Social Inclusion – Social Exclusion: Physical Exercise as Means between Strengthening Individuals and Integration into Collectivities – Shaping Urban Social Spaces
had been the title of the presentation I gave during the
2015 Annual Conference of the International Journal of the History of Sports — Sport, Urbanization and Social Stratification in Asian Society which took place on November 27th – 28th in Nanchang, China.
Physical exercise, beyond the mere physical aspect, is very much a social construct. But moreover it is also a means of constructing the social and as such it can be used in different ways. The presentation, taking a broad comparative perspective, will reflect on two major possibilities: we may call the one social inclusion as subordination and we can look at the other as matter of social inclusion by strengthening individuals. – This also allows us developing an understanding of new dangers of exclusion in the era of liquid modernity.
The audio of the presentation can be found here, and here are the related slides of the presentation.
Leaving teaching and coping with life aside (well, who can say the latter is easy in a world of which modernity is not just liquid but where liquidity seems to wash away human rights on all levels – I am not writing this because I am in China!! Or perhaps I am writing it because I am here, seeing also many unexpected “white washers” coming here with their incredible “suggestions”), I am preparing the presentation for the end of this week:
The annual conference of the International Journal of the History of Sport (IJHS), taking place at Jiangxi University of Finance and Economics, Nanchang, China during the weekend of 27 – 28 November 2015. The conference is jointly organized by the IJHS and the School of Sports at Jiangxi University of Finance and Economics, China. The core themes are around Urbanization and Social Stratification.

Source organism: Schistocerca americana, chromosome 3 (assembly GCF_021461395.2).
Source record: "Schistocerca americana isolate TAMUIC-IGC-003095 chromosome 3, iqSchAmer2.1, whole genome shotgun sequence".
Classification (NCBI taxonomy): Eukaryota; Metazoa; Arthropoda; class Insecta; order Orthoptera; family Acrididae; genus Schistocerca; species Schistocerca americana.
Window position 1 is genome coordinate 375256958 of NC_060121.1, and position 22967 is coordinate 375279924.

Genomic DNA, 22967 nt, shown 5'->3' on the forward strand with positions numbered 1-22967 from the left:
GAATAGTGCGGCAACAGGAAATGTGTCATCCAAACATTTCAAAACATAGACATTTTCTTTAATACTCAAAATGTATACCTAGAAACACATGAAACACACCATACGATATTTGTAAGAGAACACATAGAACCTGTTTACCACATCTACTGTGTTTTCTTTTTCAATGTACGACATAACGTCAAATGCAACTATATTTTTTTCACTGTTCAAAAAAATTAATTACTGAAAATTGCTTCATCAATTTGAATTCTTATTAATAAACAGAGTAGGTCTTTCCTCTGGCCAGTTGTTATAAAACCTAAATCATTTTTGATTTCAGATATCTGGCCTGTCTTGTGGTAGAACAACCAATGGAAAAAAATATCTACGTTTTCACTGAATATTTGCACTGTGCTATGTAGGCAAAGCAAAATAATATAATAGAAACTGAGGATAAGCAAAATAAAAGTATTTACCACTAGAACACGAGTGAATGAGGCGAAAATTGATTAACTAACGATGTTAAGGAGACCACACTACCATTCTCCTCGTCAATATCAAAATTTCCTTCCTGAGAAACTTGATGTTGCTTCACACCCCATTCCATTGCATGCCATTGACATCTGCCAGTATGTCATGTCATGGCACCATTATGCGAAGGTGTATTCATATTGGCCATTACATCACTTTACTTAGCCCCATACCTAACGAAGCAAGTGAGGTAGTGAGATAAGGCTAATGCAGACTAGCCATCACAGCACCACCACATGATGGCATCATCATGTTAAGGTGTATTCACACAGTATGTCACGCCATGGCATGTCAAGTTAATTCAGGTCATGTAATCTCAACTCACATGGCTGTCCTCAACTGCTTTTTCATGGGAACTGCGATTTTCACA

Now I face the challenge to look for the key (I guess that is the meaning of key notes). And I am wondering if this is not very much about overcoming the limited understanding that remains frequently left out when talking about inclusion and also urbanisation.
- The one aspect is that we discuss inclusion too often without (sufficiently) considering integrity as dialectical/relational issue and part and parcel of inclusion – and of course, with this we have to look also at the contradictions.
- These may highlight, coming to the second aspect, that urbanisation is not just about space. Perhaps space is as such even the least important aspect, the multiple identities being the foundation that merges into the melting pot as which societies and parts thereof are frequently seen – but while we talk about such melting pots we still, and increasingly act along the ideas of gated communities.
Good stews need a recipe – it is not just throwing different stuff into a pot; and it is not about trying to separate them afterwards again …
Well, some desk work to be done, not allowing much exercise though …. – but such thinking is a bit like chess, and chess is sports, right?
Guess you can read at some stage about it in the International Journal of the History of Sport.
Peace cannot be kept by force; it can only be achieved by understanding.
I uploaded a series of presentations given to students of economics at 中南林业科技大学班戈学院/Bangor College CSUFT in Changsha, Hunan Province in China.